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Poem by Henry Francis Lyte


A Lost Love


I meet thy pensive, moonlight face;
Thy thrilling voice I hear;
And former hours and scenes retrace,
Too fleeting, and too dear!

Then sighs and tears flow fast and free,
Though none is nigh to share;
And life has nought beside for me
So sweet as this despair.

There are crush'd hearts that will not break;
And mine, methinks, is one;
Or thus I should not weep and wake,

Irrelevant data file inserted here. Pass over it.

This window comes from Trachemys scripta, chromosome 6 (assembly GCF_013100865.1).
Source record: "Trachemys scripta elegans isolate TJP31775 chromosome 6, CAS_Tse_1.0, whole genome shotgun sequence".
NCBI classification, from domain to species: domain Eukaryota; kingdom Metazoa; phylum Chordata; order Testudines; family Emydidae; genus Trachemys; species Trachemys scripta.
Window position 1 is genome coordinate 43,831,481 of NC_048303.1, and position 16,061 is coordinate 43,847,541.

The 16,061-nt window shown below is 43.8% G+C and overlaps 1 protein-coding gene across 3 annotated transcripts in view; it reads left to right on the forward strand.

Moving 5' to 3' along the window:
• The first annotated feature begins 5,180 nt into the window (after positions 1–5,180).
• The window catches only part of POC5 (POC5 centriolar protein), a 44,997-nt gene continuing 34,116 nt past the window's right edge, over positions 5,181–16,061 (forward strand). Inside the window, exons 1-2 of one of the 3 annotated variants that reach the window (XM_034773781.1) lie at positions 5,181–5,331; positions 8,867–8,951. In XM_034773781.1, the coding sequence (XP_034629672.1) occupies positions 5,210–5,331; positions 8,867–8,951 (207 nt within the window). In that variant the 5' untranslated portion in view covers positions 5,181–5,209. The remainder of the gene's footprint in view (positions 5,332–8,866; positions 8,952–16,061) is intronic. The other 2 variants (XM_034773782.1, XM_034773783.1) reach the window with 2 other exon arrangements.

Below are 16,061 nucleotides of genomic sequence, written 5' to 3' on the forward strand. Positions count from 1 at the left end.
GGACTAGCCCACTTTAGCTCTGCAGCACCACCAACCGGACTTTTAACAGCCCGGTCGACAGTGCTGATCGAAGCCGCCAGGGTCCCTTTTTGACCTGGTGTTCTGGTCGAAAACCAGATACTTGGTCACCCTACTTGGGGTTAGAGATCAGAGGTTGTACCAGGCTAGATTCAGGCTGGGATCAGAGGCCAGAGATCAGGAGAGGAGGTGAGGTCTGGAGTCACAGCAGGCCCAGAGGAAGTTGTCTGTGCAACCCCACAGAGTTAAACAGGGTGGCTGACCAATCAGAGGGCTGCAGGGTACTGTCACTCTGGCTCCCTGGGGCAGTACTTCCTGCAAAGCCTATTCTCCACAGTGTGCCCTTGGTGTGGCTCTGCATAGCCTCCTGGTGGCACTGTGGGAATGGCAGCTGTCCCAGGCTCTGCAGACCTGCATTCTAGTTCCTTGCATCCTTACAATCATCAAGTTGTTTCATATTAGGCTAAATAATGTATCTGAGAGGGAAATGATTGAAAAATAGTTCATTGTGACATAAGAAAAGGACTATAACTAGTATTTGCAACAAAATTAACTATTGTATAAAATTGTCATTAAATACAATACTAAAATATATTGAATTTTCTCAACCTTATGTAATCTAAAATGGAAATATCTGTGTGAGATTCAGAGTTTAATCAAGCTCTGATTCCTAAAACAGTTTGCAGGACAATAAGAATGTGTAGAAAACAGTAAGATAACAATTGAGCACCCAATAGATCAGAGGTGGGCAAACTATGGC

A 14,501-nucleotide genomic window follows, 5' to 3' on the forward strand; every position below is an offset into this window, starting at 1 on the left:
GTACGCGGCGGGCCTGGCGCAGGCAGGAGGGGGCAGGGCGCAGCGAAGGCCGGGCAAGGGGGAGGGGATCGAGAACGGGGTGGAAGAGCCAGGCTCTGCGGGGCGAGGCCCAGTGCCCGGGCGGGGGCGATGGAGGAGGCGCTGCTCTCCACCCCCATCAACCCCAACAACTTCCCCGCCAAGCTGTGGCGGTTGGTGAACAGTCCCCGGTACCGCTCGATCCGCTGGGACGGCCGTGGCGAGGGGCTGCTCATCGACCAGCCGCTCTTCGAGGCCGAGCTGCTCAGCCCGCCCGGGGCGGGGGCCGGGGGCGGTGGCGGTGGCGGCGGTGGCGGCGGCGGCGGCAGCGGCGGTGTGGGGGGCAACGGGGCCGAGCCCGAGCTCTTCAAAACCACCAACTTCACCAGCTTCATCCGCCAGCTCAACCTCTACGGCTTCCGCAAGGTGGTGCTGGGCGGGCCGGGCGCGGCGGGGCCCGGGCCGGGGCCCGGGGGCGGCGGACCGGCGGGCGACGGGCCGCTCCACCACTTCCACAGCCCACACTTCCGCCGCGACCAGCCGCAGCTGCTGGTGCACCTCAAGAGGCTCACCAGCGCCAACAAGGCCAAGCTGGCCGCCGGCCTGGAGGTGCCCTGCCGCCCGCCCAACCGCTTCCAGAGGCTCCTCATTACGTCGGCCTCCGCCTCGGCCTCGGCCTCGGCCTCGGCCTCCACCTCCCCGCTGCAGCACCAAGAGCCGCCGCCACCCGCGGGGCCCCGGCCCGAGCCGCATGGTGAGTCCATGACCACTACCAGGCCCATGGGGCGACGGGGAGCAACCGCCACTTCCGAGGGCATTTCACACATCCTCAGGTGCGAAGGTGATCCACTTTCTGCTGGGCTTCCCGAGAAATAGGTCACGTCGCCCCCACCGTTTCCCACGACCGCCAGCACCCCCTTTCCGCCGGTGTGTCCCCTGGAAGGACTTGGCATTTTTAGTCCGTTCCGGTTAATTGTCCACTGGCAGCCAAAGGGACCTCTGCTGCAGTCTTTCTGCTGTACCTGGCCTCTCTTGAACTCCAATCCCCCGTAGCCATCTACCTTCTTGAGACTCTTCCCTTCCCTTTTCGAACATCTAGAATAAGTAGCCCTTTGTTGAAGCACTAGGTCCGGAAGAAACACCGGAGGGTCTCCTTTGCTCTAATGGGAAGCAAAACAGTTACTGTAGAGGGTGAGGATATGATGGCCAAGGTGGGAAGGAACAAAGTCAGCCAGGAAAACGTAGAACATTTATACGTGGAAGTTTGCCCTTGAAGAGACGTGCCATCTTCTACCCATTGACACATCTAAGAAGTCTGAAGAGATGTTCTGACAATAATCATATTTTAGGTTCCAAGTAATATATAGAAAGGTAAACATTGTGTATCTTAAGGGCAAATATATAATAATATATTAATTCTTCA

And thou to slumber gone.

I little thought it thus could be
In days more sad and fair
That earth could have a place for me,
And thou no longer there.

Yet death cannot our hearts divide,
Or make thee less my own:
Twere sweeter sleeping at thy side
Than watching here alone.

Yet never, never can we part,
While Memory holds her reign:
Thine, thine is still this wither'd heart,
Till we shall meet again.



Henry Francis Lyte


Henry Francis Lyte's other poems:
  1. When at Thy Footstool, Lord, I Bend
  2. Far from My Heavenly Home
  3. God of Mercy, God of Grace
  4. Praise, My Soul, the King of Heaven
  5. Declining Days


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